facilities have not turned_in
definite responses to the
bureau on their interest in the
program, and if they are not
interested, additional counties
will be contacted. He said that
depending on the responses

from the seven counties, the
implementation of the regional
jail program is at least six
months off.

He said new jail facilities in
Fayette and Jefferson counties
were not included inthe initial
inquiries because'studies show
they may soon be filled.

Barbee stressed, that the
bureau is dealing with local
officials in determining. the
acceptability of the regional
jail program in the
communities. He said if the
community does not want'to
participate in the program, no
effort will be made to move
any state prisoners into the
facility.

Barbee said he has heard-
preliminary favorable
comments on the program
from some of the counties, but'
emphasized implementation is
still a long way off.

 

 

  

1w\//

PAGE 2—THE INTER PRISON PRESS—JUNE, 1976

  
  

Londiness can be one of the

most disturbing and exhausting

faucets Of any person’s life, but
it is doubtful that anyone
experiences this ugliness more
than those behind prison walls.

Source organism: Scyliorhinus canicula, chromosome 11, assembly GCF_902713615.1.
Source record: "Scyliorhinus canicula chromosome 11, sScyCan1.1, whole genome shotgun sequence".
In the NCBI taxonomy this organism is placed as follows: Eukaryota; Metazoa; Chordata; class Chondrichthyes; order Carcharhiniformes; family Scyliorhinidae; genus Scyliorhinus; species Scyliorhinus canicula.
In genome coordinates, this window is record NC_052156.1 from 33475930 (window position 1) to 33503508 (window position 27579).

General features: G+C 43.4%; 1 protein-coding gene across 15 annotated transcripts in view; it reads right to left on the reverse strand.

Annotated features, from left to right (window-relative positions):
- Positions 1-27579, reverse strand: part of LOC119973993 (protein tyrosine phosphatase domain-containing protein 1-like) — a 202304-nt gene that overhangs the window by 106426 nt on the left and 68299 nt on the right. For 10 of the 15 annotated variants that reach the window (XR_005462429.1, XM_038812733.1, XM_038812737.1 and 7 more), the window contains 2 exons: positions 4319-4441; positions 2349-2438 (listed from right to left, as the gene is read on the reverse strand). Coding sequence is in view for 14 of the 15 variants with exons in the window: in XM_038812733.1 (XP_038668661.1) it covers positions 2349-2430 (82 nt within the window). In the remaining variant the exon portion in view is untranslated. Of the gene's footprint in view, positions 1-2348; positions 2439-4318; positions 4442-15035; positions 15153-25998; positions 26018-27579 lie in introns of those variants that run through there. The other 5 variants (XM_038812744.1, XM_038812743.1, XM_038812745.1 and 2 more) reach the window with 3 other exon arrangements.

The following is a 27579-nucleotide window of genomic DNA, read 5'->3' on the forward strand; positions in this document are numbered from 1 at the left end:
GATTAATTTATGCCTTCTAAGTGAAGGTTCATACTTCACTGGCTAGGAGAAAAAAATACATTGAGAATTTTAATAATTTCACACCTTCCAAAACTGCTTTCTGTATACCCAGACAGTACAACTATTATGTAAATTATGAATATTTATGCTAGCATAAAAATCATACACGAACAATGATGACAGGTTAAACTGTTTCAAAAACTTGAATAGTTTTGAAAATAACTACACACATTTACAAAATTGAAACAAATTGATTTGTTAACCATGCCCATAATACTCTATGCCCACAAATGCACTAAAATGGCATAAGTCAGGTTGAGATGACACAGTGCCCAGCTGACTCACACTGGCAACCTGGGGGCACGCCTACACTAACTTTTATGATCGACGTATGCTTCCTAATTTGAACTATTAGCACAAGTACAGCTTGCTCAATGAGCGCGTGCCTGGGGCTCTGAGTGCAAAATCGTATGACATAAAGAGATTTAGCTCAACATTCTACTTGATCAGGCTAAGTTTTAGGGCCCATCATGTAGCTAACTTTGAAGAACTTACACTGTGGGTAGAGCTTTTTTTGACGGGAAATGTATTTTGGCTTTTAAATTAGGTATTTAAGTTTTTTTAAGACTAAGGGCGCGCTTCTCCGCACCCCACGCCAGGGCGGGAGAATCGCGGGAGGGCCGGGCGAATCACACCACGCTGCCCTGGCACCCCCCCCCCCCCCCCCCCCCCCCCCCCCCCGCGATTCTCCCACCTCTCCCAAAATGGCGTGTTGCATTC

Daily, the men and women
in prison are forced to deal
with the menacing blight of
loneliness for it_is present

, during every moment of

relaxation, taking the form of
thoughts about home, friends
and thelgood times gone by. .

Loneliness is at the root of
many institutional problems as
it induces tenSion and makes a
person want to do something
to keep his mind occupied,
anything to make him forget
for a moment where he is.
[Often times this fight against
loneliness will lead a man to

the cell-block for disciplinary

Disputes between staff and
residents can often times be
traced back to this singular
source. The normal

' institutional pressures can be

compounded when a person
begins tO feel that those on the
outside have forgotten him.